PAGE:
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rayntiff

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About rayntiff

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    Hive Mind Larvae

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  1. So this past year I decided to join a Classical Conversation co-op. In the essentials class we were discussing indirect objects and where they are diagrammed. Their EEL book has IO on the main diagram line so that it looks like this S/ V/ IO/ DO. I thought I remembered from having done Grammar for the Well Trained mind that the IO was diagrammed under the verb. So I decided to look it up, and sure enough most of what I found online had the IO under the verb. I did find one diagram that placed the IO on legs (or a tree, however you want to call it) but in the same space with the verb. I was jus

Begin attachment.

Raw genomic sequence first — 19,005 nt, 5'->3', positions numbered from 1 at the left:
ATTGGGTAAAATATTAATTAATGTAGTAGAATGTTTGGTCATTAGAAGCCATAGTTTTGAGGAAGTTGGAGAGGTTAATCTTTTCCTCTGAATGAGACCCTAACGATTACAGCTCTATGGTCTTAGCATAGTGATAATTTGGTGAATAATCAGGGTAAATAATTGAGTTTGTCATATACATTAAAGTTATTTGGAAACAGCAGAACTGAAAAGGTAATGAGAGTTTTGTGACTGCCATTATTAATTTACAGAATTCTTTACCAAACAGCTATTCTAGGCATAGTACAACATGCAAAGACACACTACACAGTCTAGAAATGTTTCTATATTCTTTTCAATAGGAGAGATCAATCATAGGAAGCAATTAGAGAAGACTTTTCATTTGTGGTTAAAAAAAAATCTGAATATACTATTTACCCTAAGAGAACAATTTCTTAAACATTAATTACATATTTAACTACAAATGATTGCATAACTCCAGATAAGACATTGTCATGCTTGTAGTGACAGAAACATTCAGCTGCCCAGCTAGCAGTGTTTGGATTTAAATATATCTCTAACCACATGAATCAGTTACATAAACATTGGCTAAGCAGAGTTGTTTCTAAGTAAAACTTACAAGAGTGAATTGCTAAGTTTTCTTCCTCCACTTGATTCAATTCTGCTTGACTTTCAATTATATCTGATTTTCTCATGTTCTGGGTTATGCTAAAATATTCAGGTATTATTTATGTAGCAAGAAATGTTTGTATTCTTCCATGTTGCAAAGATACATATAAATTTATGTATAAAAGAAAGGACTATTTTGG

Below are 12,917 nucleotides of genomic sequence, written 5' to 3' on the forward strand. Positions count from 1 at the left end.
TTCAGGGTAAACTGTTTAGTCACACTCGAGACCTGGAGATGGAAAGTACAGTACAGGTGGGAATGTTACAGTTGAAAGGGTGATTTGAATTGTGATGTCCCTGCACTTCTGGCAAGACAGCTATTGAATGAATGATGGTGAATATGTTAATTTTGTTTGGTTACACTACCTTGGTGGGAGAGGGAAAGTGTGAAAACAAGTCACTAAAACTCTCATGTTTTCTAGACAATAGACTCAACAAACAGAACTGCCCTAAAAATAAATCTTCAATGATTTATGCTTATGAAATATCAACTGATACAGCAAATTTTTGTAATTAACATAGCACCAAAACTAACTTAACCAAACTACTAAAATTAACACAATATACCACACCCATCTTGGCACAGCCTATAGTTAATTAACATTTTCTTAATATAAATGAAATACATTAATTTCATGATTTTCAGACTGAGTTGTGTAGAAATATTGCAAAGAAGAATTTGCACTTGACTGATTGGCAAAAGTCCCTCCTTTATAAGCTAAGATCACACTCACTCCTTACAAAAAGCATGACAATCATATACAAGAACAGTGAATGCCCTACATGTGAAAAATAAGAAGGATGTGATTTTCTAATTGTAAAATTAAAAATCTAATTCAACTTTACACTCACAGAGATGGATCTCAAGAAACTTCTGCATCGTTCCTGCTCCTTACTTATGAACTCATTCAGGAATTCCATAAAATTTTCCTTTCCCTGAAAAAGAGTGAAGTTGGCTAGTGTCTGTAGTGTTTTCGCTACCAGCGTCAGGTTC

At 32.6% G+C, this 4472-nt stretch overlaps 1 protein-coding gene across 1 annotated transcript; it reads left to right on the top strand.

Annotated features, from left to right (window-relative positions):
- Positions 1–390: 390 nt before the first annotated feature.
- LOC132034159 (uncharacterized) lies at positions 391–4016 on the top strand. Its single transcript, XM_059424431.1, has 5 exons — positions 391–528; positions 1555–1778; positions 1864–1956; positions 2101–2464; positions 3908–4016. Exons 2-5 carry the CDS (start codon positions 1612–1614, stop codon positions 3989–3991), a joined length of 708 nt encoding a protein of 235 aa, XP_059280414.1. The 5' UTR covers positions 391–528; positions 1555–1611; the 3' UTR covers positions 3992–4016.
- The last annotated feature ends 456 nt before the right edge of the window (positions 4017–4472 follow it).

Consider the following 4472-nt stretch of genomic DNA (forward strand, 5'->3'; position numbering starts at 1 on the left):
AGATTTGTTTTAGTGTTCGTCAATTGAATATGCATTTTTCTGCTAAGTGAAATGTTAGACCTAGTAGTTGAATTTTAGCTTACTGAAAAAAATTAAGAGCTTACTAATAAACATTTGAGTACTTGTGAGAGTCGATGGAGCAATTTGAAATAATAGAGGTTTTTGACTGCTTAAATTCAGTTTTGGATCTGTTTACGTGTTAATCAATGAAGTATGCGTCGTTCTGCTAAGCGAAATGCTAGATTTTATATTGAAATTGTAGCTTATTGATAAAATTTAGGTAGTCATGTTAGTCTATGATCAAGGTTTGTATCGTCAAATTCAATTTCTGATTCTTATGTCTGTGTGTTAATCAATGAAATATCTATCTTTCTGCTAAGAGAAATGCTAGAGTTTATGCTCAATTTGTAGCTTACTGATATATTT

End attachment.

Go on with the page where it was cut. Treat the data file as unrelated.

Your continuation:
2. Thank you so much for clearing that up for me! I kept trying to diagram it and thinking that adjectives went on a slanted line under the word that they modified. I think that was where I was getting tripped up. I had forgotten about those modifiers that point back. lol. And yes, I meant passive voice. I guess I should have made that clear. Thanks again! I appreciate it!
  3. My question then is: How can "red" coming after the verb (and therefore in the predicate) modify the subject (wall)? Or do the rules change because the verb is passive and not active? I don't know if I am thinking this right. Grammar was not my strong suit growing up and now as a homeschool mom I am forced to learn it- which is a good thing. I am learning a lot. But sometimes grammar doesn't always make sense to me.
  4. I was wondering on how one might parse the sentence: "The wall was painted bright red." Especially, what is "red"? would it be a noun acting as the direct object? or something else since the verb is passive. Thoughts on what? or why?
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